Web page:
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Fr. Michael Hartney, centre, celebrates his first Mass with Ottawa Archbishop Terrence Prendergast, left. Photo by Deborah Gyapong

It took 50 years, but Hartney now a priest

  • October 22, 2015

OTTAWA - Michael Hartney dreamed of being a priest as a young man, but his early sense of vocation was never fulfilled. That changed five decades later as Hartney has been ordained to the priesthood in Ottawa.

Hartney, ordained Oct. 18 at the age of 71, grew up in a “standard, traditional Catholic family in the 1940s and ’50s” in Ottawa’s Sandy Hill neighborhood, the son of an Irish father and a French-Canadian mother. Baptized at St. Joseph’s, active as an altar boy through his teen years, he expected to become a priest as a young man.

He entered the Oblates of Mary Immaculate at age 19 and “enjoyed it very much.” These were the years of the Second Vatican Council and “among the most important years for my spiritual development,” he said.

“I was in my 20s when the Oblates told me they thought I wasn’t suited for the priesthood,” Hartney said. “It was a big letdown, but I took that as a definitive answer: this was God’s answer to my decision to be a priest.”

Hartney then pursued a career as a university professor, teaching philosophy at Western, McMaster and Ottawa Universities. He also participated in Church life as an organist and choral singer, including the Cantata Singers of Ottawa, Seventeen Voyces and the National Arts Centre. He served as president of the Royal Canadian College of Organists for three years.

Hartney remained active in the Church serving on parish committees, in addition to playing organ and singing in church choirs.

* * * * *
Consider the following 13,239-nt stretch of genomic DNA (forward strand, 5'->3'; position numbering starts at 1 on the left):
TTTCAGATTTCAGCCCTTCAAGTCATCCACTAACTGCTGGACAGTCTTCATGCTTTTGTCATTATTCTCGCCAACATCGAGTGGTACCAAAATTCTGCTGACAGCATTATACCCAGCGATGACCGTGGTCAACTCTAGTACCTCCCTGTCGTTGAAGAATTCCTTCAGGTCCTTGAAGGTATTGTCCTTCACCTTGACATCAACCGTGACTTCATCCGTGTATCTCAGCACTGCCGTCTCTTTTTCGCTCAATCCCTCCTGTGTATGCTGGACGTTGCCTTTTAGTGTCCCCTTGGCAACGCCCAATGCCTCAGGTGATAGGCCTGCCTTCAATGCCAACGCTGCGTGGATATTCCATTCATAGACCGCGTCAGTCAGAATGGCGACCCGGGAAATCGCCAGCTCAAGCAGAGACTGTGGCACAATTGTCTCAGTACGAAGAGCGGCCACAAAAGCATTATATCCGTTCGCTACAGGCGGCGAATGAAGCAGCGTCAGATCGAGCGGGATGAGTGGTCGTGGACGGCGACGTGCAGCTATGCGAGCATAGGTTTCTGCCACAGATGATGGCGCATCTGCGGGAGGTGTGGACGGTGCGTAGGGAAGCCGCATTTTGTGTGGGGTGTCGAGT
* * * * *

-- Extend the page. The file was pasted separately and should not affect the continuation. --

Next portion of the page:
“There was not a falling away, or moment of conversion,” he said.

He put aside the idea of the priesthood until he had a conversation with a friend in 2006. He even recalls the date: March 24.

“My sense of a call came very suddenly.”

His friend asked him how his life was going and said, “You once wanted to be a priest. Have you ever thought of that?”

“The answer was ‘No,’ ” Hartney said.

But the question opened his mind again to the priesthood, something he hadn’t thought of in 40 years.

“It was almost as if the heavens opened, and I heard God telling me I want you,” he said. “It was as sudden and as certain and definitive as that. From that moment I was convinced and I’ve never doubted it since.”

Hartney spent a few months talking to priests, asking them about their ministry, what it is like being a priest today and whether they found it difficult.

“The answers I got were encouraging,” he said.

Because then-Archbishop Marcel Gervais was retiring, Hartney had to wait until the summer of 2007 to speak with Archbishop Terrence Prendergast, who succeeded Gervais. The archbishop “was somewhat wary,” Hartney recalled. But Prendergast decided to put him in a parish as a pastoral associate to see how it would work out.

“I loved everything about it,” he said.

The pastor seemed happy with what he did and at the end of a year wrote a letter recommending he be ordained soon.

Hartney already had the theology courses and other academic requirements, so the diocese looked at what other training he would need. He continued to get involved in various parish activities, including youth ministry. He did an internship at St. Joseph’s in Orleans, where he started a youth group and conducted an Alpha Course in French. Hartney got to know young people in Catholic Christian Outreach, and through attending World Youth Days in Madrid (2011) and Rio de Janeiro (2013).

The priest remained celibate after his first brush with a priestly vocation.

“It was a gift, that’s for sure,” he said. “I can’t say I found it terribly difficult.”

Prendergast ordained Hartney at Notre Dame Cathedral, where he has been assigned to serve.

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